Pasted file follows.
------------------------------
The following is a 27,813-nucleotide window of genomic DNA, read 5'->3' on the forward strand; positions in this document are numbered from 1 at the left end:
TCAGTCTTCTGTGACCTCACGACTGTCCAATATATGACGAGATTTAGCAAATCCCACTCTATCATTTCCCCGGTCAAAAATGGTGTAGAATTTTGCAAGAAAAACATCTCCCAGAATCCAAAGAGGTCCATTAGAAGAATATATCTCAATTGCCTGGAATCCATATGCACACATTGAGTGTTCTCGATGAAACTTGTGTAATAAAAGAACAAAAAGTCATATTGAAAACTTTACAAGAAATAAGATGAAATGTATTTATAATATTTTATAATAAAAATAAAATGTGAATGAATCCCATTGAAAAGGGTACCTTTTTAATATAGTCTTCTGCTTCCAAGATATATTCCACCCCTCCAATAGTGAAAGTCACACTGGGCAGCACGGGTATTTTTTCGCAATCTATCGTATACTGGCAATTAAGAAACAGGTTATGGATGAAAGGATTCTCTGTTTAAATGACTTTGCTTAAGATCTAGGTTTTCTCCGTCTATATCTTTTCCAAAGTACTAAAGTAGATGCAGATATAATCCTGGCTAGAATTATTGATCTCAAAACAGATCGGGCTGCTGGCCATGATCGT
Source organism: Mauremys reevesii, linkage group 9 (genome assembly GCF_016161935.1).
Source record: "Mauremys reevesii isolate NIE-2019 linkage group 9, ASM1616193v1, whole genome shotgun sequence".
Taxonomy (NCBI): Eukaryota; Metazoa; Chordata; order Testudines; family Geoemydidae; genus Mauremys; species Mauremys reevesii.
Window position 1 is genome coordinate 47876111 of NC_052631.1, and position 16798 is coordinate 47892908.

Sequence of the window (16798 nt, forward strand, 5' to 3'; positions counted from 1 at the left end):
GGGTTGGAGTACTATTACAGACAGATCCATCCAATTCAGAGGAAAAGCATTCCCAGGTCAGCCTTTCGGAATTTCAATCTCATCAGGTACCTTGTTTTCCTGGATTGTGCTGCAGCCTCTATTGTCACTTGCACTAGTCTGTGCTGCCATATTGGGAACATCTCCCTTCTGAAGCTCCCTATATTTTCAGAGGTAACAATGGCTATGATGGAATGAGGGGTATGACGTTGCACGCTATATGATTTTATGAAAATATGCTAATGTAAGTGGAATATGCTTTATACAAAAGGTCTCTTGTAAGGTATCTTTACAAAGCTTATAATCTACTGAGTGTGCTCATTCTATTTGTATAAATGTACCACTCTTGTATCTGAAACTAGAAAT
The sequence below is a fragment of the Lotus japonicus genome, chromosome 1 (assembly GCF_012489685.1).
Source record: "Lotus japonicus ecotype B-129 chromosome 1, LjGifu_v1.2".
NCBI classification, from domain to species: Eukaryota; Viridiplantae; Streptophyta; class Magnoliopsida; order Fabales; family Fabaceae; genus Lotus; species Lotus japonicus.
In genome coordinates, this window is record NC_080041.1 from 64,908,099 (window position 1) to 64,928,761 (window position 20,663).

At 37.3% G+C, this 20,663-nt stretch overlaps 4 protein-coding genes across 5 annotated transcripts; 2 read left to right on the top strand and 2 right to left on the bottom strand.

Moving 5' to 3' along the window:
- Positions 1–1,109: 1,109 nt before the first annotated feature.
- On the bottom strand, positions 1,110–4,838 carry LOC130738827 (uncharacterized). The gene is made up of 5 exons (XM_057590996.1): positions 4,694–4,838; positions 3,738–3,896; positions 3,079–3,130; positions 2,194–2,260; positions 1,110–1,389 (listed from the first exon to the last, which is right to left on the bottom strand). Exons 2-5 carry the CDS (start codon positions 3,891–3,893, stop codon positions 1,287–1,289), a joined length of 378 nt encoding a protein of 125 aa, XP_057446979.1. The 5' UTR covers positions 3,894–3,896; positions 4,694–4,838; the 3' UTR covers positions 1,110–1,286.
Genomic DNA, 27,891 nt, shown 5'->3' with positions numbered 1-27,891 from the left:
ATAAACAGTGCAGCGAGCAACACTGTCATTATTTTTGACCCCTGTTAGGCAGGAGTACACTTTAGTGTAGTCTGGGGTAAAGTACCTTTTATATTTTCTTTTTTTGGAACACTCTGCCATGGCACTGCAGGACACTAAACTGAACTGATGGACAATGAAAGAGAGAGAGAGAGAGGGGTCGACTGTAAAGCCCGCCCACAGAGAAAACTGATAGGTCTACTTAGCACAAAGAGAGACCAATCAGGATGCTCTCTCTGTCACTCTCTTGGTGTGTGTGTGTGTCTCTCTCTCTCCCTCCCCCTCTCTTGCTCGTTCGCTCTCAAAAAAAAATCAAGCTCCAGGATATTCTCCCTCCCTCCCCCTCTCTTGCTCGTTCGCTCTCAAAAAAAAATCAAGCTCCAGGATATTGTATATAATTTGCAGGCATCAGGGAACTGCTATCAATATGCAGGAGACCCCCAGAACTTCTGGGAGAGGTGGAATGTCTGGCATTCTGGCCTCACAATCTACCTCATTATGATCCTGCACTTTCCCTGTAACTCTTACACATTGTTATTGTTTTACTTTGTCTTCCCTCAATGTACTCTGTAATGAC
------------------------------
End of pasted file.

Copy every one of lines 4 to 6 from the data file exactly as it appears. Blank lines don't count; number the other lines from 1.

Source record: "Mauremys reevesii isolate NIE-2019 linkage group 9, ASM1616193v1, whole genome shotgun sequence".
Taxonomy (NCBI): Eukaryota; Metazoa; Chordata; order Testudines; family Geoemydidae; genus Mauremys; species Mauremys reevesii.
Window position 1 is genome coordinate 47876111 of NC_052631.1, and position 16798 is coordinate 47892908.